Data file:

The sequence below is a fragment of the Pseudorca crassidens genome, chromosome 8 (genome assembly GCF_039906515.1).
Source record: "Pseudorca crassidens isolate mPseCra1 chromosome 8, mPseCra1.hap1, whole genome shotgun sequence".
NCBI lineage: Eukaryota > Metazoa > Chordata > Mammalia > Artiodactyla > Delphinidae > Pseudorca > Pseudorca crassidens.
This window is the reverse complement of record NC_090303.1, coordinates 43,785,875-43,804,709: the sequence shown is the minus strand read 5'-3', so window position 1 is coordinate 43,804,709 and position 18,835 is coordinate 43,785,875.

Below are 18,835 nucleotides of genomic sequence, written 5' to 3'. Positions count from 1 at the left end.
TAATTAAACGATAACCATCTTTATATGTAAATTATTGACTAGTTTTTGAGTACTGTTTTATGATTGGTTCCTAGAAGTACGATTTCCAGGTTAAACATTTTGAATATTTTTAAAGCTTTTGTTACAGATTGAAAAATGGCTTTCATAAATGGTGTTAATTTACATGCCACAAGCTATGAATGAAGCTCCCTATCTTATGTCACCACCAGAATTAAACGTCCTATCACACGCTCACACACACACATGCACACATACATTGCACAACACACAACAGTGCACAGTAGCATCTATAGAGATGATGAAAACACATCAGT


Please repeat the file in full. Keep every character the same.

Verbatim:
The sequence below is a fragment of the Pseudorca crassidens genome, chromosome 8 (genome assembly GCF_039906515.1).
Source record: "Pseudorca crassidens isolate mPseCra1 chromosome 8, mPseCra1.hap1, whole genome shotgun sequence".
NCBI lineage: Eukaryota > Metazoa > Chordata > Mammalia > Artiodactyla > Delphinidae > Pseudorca > Pseudorca crassidens.
This window is the reverse complement of record NC_090303.1, coordinates 43,785,875-43,804,709: the sequence shown is the minus strand read 5'-3', so window position 1 is coordinate 43,804,709 and position 18,835 is coordinate 43,785,875.

Below are 18,835 nucleotides of genomic sequence, written 5' to 3'. Positions count from 1 at the left end.
TAATTAAACGATAACCATCTTTATATGTAAATTATTGACTAGTTTTTGAGTACTGTTTTATGATTGGTTCCTAGAAGTACGATTTCCAGGTTAAACATTTTGAATATTTTTAAAGCTTTTGTTACAGATTGAAAAATGGCTTTCATAAATGGTGTTAATTTACATGCCACAAGCTATGAATGAAGCTCCCTATCTTATGTCACCACCAGAATTAAACGTCCTATCACACGCTCACACACACACATGCACACATACATTGCACAACACACAACAGTGCACAGTAGCATCTATAGAGATGATGAAAACACATCAGT